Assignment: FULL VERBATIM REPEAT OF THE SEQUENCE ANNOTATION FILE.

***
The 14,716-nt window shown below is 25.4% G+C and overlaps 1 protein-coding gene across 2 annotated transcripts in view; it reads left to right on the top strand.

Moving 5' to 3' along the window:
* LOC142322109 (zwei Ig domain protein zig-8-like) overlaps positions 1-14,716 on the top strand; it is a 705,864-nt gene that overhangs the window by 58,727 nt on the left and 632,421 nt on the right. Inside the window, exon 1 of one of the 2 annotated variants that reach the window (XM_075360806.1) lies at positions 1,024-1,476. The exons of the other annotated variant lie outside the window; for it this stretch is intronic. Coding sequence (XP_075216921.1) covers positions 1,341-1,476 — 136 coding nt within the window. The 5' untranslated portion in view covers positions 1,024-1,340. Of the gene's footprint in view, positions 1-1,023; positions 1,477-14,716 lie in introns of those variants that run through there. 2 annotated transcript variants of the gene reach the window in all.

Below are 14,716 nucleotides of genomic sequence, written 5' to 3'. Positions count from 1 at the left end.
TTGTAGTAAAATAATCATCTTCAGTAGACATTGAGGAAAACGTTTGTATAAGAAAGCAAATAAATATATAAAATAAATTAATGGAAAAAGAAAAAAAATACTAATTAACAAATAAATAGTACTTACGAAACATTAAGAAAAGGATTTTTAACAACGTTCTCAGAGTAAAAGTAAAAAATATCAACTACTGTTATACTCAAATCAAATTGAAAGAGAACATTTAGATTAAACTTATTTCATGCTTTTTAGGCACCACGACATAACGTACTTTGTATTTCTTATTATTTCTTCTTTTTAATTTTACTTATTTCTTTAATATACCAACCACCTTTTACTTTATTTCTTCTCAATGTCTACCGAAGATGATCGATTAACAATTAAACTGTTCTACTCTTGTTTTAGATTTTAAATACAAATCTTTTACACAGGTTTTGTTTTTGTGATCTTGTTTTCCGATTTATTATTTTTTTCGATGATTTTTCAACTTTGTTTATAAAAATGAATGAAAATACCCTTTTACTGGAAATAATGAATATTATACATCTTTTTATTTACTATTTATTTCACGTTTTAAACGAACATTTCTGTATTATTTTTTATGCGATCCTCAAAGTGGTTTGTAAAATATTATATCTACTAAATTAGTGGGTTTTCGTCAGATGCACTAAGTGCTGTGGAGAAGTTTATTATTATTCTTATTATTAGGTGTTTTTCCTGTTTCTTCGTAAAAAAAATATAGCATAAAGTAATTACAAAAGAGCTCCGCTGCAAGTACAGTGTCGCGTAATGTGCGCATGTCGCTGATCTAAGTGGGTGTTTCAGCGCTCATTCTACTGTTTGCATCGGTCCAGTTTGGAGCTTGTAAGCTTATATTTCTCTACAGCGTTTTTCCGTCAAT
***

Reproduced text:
The 14,716-nt window shown below is 25.4% G+C and overlaps 1 protein-coding gene across 2 annotated transcripts in view; it reads left to right on the top strand.

Moving 5' to 3' along the window:
* LOC142322109 (zwei Ig domain protein zig-8-like) overlaps positions 1-14,716 on the top strand; it is a 705,864-nt gene that overhangs the window by 58,727 nt on the left and 632,421 nt on the right. Inside the window, exon 1 of one of the 2 annotated variants that reach the window (XM_075360806.1) lies at positions 1,024-1,476. The exons of the other annotated variant lie outside the window; for it this stretch is intronic. Coding sequence (XP_075216921.1) covers positions 1,341-1,476 — 136 coding nt within the window. The 5' untranslated portion in view covers positions 1,024-1,340. Of the gene's footprint in view, positions 1-1,023; positions 1,477-14,716 lie in introns of those variants that run through there. 2 annotated transcript variants of the gene reach the window in all.

Below are 14,716 nucleotides of genomic sequence, written 5' to 3'. Positions count from 1 at the left end.
TTGTAGTAAAATAATCATCTTCAGTAGACATTGAGGAAAACGTTTGTATAAGAAAGCAAATAAATATATAAAATAAATTAATGGAAAAAGAAAAAAAATACTAATTAACAAATAAATAGTACTTACGAAACATTAAGAAAAGGATTTTTAACAACGTTCTCAGAGTAAAAGTAAAAAATATCAACTACTGTTATACTCAAATCAAATTGAAAGAGAACATTTAGATTAAACTTATTTCATGCTTTTTAGGCACCACGACATAACGTACTTTGTATTTCTTATTATTTCTTCTTTTTAATTTTACTTATTTCTTTAATATACCAACCACCTTTTACTTTATTTCTTCTCAATGTCTACCGAAGATGATCGATTAACAATTAAACTGTTCTACTCTTGTTTTAGATTTTAAATACAAATCTTTTACACAGGTTTTGTTTTTGTGATCTTGTTTTCCGATTTATTATTTTTTTCGATGATTTTTCAACTTTGTTTATAAAAATGAATGAAAATACCCTTTTACTGGAAATAATGAATATTATACATCTTTTTATTTACTATTTATTTCACGTTTTAAACGAACATTTCTGTATTATTTTTTATGCGATCCTCAAAGTGGTTTGTAAAATATTATATCTACTAAATTAGTGGGTTTTCGTCAGATGCACTAAGTGCTGTGGAGAAGTTTATTATTATTCTTATTATTAGGTGTTTTTCCTGTTTCTTCGTAAAAAAAATATAGCATAAAGTAATTACAAAAGAGCTCCGCTGCAAGTACAGTGTCGCGTAATGTGCGCATGTCGCTGATCTAAGTGGGTGTTTCAGCGCTCATTCTACTGTTTGCATCGGTCCAGTTTGGAGCTTGTAAGCTTATATTTCTCTACAGCGTTTTTCCGTCAAT